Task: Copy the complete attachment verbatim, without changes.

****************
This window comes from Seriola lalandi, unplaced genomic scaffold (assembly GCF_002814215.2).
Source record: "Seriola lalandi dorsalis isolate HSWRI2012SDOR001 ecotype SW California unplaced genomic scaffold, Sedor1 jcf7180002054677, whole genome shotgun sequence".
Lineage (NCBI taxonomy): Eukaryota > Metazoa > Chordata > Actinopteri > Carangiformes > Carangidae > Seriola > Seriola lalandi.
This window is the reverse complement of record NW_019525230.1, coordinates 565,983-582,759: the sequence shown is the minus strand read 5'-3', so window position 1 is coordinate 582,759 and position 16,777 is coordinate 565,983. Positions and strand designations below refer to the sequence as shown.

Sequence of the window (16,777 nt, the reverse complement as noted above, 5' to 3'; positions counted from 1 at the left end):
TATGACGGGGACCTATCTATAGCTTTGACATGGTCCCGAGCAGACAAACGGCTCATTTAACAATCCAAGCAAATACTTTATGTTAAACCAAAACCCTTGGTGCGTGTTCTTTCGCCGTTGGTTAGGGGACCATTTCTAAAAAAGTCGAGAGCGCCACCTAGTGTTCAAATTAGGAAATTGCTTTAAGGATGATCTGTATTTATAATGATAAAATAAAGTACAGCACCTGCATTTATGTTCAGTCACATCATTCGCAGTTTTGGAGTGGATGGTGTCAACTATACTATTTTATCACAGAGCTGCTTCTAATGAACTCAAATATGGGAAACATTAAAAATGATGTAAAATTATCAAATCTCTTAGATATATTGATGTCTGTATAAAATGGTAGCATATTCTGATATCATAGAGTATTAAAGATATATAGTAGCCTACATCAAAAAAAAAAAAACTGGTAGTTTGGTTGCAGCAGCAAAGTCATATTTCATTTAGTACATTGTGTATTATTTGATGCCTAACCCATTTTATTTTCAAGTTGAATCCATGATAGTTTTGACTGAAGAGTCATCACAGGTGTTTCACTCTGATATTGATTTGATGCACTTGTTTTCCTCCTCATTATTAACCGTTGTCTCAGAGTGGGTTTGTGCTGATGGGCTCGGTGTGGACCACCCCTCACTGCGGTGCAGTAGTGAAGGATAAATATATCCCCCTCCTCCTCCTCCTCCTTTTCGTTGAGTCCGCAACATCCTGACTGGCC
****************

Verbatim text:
This window comes from Seriola lalandi, unplaced genomic scaffold (assembly GCF_002814215.2).
Source record: "Seriola lalandi dorsalis isolate HSWRI2012SDOR001 ecotype SW California unplaced genomic scaffold, Sedor1 jcf7180002054677, whole genome shotgun sequence".
Lineage (NCBI taxonomy): Eukaryota > Metazoa > Chordata > Actinopteri > Carangiformes > Carangidae > Seriola > Seriola lalandi.
This window is the reverse complement of record NW_019525230.1, coordinates 565,983-582,759: the sequence shown is the minus strand read 5'-3', so window position 1 is coordinate 582,759 and position 16,777 is coordinate 565,983. Positions and strand designations below refer to the sequence as shown.

Sequence of the window (16,777 nt, the reverse complement as noted above, 5' to 3'; positions counted from 1 at the left end):
TATGACGGGGACCTATCTATAGCTTTGACATGGTCCCGAGCAGACAAACGGCTCATTTAACAATCCAAGCAAATACTTTATGTTAAACCAAAACCCTTGGTGCGTGTTCTTTCGCCGTTGGTTAGGGGACCATTTCTAAAAAAGTCGAGAGCGCCACCTAGTGTTCAAATTAGGAAATTGCTTTAAGGATGATCTGTATTTATAATGATAAAATAAAGTACAGCACCTGCATTTATGTTCAGTCACATCATTCGCAGTTTTGGAGTGGATGGTGTCAACTATACTATTTTATCACAGAGCTGCTTCTAATGAACTCAAATATGGGAAACATTAAAAATGATGTAAAATTATCAAATCTCTTAGATATATTGATGTCTGTATAAAATGGTAGCATATTCTGATATCATAGAGTATTAAAGATATATAGTAGCCTACATCAAAAAAAAAAAAACTGGTAGTTTGGTTGCAGCAGCAAAGTCATATTTCATTTAGTACATTGTGTATTATTTGATGCCTAACCCATTTTATTTTCAAGTTGAATCCATGATAGTTTTGACTGAAGAGTCATCACAGGTGTTTCACTCTGATATTGATTTGATGCACTTGTTTTCCTCCTCATTATTAACCGTTGTCTCAGAGTGGGTTTGTGCTGATGGGCTCGGTGTGGACCACCCCTCACTGCGGTGCAGTAGTGAAGGATAAATATATCCCCCTCCTCCTCCTCCTCCTTTTCGTTGAGTCCGCAACATCCTGACTGGCC